In a statement on Thursday, the Cybersecurity and Infrastructure Agency (CISA), a part of the Department of Homeland Security, echoed that sentiment, issuing an alert that confirms the attack "poses a grave risk to the Federal Government and state, local, tribal, and territorial governments as well as critical infrastructure entities and other private sector organizations."
The agency also said it believes "removing this threat actor from compromised environments will be highly complex and challenging for organizations." That's partially due to the fact that CISA now says that attackers likely used other methods and tactics in addition to infiltrating SolarWinds Orion.
"Unfortunately, given the breadth of SolarWinds' supply chain, the length of time those customers were unknowingly compromised, uncertainty about the attacker's motivation, and the myriad time horizons and distribution of potential attacks (e.g. data breach, ransomware, espionage), the breadth and impact is untold at this point," Erin Kenneally, director of cyber-risk analytics at Guidewire, told Business Insider.
Kenneally, who previously worked for the Cyber Security Division within DHS, also said that while efforts so far will help stem the tide of the attack, "It only means that the original infection vector has been closed down. Adversaries most likely implemented other backdoors to those compromised systems, so while this kill switch for the backdoor was a helpful effort and very good showing of collaboration, the threat is far from eliminated and mitigated."
That aligns with CISA's statement, and reflects the ongoing concern that the worst of the fallout from the attack may be just beginning. "Given that potential victims include defense contractors, telecoms, banks, and tech companies, the implications for critical infrastructure and national security, although untold at this point, could be significant," Kenneally said.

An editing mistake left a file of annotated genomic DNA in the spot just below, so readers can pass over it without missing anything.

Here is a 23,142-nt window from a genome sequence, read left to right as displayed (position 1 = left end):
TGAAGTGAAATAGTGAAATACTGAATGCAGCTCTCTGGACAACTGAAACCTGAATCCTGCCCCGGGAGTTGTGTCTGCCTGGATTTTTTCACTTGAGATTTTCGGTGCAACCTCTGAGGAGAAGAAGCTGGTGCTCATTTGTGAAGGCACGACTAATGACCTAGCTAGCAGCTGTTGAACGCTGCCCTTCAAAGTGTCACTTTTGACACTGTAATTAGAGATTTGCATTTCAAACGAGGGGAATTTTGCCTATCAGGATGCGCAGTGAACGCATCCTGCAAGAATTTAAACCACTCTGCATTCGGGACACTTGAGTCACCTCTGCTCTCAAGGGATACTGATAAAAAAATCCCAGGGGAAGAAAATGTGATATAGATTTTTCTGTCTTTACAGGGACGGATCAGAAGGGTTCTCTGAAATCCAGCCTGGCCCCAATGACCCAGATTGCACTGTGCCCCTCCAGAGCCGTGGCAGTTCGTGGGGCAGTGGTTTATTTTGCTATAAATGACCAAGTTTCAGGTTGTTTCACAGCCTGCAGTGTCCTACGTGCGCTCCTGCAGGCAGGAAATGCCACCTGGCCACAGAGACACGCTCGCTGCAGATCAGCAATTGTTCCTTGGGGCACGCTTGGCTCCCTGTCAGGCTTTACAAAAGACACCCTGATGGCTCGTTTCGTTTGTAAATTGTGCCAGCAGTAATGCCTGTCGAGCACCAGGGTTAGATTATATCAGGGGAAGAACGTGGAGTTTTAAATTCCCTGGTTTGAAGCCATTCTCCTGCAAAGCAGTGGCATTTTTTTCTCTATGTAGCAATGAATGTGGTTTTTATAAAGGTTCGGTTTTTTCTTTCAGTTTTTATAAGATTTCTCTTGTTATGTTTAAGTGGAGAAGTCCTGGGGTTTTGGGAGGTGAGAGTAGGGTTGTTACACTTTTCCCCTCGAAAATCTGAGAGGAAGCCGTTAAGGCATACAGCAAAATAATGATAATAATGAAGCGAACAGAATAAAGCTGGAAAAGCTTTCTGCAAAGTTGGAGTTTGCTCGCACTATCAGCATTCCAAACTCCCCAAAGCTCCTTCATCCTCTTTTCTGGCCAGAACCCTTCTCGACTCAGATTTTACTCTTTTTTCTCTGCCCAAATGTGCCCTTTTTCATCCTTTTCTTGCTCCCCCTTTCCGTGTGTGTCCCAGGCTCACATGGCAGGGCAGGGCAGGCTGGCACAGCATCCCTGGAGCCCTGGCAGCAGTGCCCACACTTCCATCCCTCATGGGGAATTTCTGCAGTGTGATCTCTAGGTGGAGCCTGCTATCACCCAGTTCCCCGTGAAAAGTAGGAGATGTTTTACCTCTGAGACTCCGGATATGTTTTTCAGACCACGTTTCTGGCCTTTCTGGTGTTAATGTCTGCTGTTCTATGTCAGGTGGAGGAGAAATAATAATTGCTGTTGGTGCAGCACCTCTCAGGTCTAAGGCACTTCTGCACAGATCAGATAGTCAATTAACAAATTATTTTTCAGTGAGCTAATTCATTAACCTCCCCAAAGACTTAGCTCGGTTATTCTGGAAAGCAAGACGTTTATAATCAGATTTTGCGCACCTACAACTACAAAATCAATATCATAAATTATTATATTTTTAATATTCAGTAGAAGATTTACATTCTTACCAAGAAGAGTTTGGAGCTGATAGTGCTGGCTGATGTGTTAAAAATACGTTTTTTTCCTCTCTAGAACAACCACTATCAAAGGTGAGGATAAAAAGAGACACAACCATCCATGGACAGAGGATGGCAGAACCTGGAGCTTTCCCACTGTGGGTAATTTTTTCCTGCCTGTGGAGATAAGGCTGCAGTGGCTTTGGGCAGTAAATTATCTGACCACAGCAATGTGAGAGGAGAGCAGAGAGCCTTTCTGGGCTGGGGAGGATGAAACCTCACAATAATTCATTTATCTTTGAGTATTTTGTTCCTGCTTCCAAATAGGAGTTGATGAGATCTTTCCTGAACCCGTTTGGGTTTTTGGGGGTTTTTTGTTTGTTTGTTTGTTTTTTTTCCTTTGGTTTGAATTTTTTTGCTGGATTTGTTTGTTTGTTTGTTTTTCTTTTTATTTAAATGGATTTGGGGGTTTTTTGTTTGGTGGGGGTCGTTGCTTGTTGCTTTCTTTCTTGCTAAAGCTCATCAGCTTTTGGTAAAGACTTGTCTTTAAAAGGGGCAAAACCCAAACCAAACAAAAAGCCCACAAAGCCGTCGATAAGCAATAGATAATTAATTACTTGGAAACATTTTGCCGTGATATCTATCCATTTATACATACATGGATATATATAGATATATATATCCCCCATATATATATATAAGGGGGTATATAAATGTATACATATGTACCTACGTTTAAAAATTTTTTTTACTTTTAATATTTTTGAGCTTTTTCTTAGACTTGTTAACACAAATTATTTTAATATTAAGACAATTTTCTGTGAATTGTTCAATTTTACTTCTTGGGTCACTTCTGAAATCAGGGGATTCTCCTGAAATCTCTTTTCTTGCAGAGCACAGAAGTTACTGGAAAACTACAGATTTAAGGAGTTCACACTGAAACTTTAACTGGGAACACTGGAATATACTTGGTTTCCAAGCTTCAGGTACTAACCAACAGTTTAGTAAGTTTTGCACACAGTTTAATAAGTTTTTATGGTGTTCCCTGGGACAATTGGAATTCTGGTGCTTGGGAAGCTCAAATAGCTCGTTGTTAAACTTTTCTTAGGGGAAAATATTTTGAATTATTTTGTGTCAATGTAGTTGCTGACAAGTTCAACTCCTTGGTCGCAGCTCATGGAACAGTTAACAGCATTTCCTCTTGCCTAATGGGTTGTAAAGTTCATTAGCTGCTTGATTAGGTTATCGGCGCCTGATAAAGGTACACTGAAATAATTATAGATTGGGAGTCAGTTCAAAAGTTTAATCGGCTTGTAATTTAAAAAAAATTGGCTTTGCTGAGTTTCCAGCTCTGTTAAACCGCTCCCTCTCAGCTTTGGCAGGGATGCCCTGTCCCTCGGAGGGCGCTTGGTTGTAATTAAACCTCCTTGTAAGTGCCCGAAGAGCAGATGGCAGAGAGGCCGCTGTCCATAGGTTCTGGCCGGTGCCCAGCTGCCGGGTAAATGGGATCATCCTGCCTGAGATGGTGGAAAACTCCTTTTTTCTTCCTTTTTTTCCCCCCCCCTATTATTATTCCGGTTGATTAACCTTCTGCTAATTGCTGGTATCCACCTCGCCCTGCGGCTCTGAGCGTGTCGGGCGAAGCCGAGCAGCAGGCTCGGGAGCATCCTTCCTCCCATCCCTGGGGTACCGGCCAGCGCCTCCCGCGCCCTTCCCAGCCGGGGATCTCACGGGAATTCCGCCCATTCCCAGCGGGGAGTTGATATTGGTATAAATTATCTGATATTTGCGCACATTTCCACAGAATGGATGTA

It can be difficult to imagine how attackers could have infiltrated so many companies and organizations, let alone US government agencies, without anyone knowing.
"Hackers are just as smart, if not much smarter, than the folks assigned to protect environments," Cybersecurity expert Sean Harris told Business Insider. "There's an art in patience. Fragments of attacks can sit dormant for months, and years, and only revive when the author wants them to begin their job. Stealth is the most worrisome aspect of these 'attacks.'"
That attackers, even those from a foreign intelligence agency, were able to wreak havoc and do so without much of a trace should be the greatest concern here. The attack represents "an act of recklessness that created a serious technological vulnerability for the United States and the world," said Microsoft's Smith. "In effect, this is not just an attack on specific targets, but on the trust and reliability of the world's critical infrastructure in order to advance one nation's intelligence agency,"
That's partially because they didn't attack their targets directly, but instead used a trojan horse to gain access via a trusted source. In fact, not only was it a trusted source, it was a source trusted precisely because it would prevent this very sort of breach.
"The remediation effort alone will be staggering," wrote Bossert. "It will require the segregated replacement of entire enclaves of computers, network hardware and servers across vast federal and corporate networks." That's not a small task for any organization, but the size and scope of the agencies and corporations targeted mean that it will take time to hunt for signs of the malware, determine what information may have been compromised, and mitigate against that loss.
And, of course, do all of that without significant disruption to normal operations.